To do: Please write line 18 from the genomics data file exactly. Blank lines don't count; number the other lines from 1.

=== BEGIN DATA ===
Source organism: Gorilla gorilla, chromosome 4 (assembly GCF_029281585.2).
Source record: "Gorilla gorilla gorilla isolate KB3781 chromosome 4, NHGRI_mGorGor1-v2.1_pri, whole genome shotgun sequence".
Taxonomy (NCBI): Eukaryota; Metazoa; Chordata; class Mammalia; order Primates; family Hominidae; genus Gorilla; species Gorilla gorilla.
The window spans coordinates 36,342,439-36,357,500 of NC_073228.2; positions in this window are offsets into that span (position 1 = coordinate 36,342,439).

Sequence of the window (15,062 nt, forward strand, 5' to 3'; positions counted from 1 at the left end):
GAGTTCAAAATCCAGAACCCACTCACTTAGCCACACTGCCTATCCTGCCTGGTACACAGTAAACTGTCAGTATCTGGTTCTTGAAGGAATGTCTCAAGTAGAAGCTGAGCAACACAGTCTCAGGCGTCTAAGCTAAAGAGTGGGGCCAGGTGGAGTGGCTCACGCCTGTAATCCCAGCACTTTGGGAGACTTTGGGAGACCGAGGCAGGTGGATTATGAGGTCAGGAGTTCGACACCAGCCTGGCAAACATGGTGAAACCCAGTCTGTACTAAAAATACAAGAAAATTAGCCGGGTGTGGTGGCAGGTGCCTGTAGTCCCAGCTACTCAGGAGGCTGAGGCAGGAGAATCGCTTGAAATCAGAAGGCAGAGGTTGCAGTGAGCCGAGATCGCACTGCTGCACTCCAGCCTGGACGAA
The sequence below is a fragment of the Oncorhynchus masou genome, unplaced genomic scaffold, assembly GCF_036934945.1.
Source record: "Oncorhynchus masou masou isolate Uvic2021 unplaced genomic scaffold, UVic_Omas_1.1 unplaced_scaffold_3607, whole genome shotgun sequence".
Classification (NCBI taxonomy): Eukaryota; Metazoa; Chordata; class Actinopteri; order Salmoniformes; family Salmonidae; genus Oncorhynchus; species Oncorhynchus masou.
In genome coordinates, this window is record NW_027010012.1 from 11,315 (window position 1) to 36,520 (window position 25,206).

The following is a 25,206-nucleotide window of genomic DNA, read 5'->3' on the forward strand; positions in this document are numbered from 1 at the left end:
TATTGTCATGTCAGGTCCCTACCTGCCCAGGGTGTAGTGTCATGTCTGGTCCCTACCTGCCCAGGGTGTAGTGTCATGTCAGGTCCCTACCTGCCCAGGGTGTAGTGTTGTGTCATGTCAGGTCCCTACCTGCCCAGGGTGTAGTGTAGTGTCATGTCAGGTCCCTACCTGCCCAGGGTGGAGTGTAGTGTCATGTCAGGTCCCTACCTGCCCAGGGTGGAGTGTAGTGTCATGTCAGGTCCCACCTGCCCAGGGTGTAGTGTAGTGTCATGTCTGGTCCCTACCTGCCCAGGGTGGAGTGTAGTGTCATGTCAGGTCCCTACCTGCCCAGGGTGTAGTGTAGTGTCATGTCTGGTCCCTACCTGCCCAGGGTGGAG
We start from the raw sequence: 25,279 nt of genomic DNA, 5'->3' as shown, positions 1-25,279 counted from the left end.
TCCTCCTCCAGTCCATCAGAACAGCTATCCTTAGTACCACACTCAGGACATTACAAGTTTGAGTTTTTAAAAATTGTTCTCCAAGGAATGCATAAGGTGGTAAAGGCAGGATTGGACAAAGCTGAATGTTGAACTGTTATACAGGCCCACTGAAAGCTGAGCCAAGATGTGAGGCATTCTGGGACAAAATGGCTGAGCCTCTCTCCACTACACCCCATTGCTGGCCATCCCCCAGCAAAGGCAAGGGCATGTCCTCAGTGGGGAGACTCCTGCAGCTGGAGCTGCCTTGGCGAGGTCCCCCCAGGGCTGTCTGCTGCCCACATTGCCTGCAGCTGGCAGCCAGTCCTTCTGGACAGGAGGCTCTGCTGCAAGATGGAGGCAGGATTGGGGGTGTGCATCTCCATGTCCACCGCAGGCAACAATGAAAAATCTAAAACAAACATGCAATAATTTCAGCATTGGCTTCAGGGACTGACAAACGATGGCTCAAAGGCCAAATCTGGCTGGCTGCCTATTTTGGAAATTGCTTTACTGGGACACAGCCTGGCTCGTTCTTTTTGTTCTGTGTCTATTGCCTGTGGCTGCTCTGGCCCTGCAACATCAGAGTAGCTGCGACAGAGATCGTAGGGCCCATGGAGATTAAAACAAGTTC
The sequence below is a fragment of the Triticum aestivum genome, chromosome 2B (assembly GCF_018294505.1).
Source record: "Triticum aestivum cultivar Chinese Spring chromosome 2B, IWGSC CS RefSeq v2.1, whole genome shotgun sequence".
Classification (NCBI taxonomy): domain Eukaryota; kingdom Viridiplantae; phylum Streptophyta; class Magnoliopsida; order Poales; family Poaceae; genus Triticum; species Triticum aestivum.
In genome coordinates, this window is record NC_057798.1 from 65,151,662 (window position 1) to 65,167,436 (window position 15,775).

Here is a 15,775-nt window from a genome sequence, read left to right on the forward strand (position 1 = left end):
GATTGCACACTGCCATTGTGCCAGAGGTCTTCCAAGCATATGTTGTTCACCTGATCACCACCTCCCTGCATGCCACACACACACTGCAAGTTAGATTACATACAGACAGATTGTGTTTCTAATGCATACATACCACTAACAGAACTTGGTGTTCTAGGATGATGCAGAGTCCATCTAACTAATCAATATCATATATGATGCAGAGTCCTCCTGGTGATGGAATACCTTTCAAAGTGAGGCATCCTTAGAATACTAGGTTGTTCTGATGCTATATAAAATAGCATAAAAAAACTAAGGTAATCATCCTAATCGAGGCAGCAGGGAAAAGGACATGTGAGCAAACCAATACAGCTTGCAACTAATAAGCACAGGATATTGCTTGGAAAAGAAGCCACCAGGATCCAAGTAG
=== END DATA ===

In genome coordinates, this window is record NC_057798.1 from 65,151,662 (window position 1) to 65,167,436 (window position 15,775).